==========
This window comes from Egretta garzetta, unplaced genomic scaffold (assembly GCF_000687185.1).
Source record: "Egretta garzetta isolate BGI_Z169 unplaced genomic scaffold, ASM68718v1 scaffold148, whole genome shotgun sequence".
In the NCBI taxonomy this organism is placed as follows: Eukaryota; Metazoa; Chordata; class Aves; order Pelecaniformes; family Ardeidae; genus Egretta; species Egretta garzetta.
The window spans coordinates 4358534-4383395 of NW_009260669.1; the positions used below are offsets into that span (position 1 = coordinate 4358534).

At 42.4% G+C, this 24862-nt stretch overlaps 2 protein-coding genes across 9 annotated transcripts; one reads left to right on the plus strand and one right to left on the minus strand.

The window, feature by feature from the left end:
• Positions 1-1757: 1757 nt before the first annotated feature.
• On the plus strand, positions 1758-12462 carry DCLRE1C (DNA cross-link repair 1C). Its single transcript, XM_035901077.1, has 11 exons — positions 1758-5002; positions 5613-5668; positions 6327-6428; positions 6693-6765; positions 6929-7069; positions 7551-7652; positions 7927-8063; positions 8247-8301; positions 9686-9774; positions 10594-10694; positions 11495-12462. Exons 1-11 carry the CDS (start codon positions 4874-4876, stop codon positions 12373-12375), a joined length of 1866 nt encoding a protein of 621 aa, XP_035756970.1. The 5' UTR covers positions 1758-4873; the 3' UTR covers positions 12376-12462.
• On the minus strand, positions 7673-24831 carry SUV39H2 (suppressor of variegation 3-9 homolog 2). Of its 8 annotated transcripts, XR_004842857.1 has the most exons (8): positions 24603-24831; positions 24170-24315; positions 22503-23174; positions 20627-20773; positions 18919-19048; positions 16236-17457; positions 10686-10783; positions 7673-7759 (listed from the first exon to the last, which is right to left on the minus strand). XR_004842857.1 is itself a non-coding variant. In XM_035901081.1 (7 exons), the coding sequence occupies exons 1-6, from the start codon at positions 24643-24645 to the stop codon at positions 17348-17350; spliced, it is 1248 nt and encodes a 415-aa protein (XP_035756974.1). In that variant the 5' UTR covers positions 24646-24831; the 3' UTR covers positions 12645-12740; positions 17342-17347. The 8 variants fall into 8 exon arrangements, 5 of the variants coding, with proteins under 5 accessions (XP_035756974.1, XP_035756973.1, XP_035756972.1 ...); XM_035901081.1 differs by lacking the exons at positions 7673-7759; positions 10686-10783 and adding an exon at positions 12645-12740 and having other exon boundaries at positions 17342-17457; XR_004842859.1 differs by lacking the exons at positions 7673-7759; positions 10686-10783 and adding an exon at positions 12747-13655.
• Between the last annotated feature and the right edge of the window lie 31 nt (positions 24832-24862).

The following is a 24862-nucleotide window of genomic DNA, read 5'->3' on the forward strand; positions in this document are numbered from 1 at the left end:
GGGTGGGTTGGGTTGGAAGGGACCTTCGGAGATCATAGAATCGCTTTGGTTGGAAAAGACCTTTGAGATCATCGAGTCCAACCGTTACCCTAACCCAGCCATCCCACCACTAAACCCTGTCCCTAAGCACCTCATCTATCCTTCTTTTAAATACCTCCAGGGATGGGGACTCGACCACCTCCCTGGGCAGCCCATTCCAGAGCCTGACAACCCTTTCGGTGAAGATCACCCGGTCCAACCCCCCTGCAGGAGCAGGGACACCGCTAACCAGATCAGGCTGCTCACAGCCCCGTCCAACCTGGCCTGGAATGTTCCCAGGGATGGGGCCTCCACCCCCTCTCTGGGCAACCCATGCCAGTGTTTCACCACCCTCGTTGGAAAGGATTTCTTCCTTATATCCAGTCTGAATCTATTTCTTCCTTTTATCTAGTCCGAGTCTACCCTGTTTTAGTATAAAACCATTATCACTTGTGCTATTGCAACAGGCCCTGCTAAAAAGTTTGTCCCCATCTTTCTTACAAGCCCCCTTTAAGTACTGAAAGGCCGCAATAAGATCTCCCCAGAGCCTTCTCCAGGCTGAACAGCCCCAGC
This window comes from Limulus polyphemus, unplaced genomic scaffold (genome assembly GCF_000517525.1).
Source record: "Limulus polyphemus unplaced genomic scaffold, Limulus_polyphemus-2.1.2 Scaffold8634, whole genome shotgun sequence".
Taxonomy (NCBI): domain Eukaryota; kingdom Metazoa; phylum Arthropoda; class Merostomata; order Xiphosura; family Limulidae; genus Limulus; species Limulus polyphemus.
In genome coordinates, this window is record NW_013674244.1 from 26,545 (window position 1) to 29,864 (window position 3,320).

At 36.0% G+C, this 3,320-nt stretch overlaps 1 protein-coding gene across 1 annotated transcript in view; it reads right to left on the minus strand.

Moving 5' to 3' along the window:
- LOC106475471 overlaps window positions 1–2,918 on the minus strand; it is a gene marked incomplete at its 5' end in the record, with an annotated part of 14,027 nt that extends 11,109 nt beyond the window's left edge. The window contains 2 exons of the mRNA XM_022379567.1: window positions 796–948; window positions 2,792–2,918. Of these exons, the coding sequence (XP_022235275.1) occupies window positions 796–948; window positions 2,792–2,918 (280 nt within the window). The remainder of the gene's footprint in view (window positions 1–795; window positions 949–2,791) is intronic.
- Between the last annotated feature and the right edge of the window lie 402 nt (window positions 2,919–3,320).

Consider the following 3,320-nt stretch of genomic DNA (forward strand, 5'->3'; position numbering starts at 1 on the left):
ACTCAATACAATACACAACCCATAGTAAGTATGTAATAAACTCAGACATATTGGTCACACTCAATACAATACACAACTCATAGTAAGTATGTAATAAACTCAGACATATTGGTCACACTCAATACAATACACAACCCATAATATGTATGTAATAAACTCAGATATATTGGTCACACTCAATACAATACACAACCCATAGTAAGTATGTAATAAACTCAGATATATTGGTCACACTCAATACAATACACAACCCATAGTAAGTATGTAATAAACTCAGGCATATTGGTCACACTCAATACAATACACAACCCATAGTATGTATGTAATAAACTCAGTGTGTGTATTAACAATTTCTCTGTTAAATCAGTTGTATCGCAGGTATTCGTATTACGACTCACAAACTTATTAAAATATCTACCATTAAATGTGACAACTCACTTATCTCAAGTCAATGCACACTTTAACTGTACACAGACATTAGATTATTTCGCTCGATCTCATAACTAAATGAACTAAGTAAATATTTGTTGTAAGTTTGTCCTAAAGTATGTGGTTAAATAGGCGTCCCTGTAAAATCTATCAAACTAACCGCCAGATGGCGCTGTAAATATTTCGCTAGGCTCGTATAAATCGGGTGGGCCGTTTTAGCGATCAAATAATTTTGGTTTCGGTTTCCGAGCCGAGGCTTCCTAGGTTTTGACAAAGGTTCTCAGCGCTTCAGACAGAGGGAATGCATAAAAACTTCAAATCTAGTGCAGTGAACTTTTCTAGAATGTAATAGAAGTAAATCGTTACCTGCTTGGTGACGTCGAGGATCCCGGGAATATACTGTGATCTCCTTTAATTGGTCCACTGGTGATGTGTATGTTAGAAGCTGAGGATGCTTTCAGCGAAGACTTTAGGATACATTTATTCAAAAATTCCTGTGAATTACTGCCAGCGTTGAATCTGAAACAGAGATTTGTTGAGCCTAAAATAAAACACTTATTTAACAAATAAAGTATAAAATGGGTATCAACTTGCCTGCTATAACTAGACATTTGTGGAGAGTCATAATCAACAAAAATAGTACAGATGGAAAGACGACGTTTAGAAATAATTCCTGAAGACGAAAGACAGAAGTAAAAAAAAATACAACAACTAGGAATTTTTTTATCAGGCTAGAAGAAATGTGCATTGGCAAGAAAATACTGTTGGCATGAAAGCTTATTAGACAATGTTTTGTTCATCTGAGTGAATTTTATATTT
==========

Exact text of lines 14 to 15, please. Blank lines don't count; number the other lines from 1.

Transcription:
Source record: "Limulus polyphemus unplaced genomic scaffold, Limulus_polyphemus-2.1.2 Scaffold8634, whole genome shotgun sequence".
Taxonomy (NCBI): domain Eukaryota; kingdom Metazoa; phylum Arthropoda; class Merostomata; order Xiphosura; family Limulidae; genus Limulus; species Limulus polyphemus.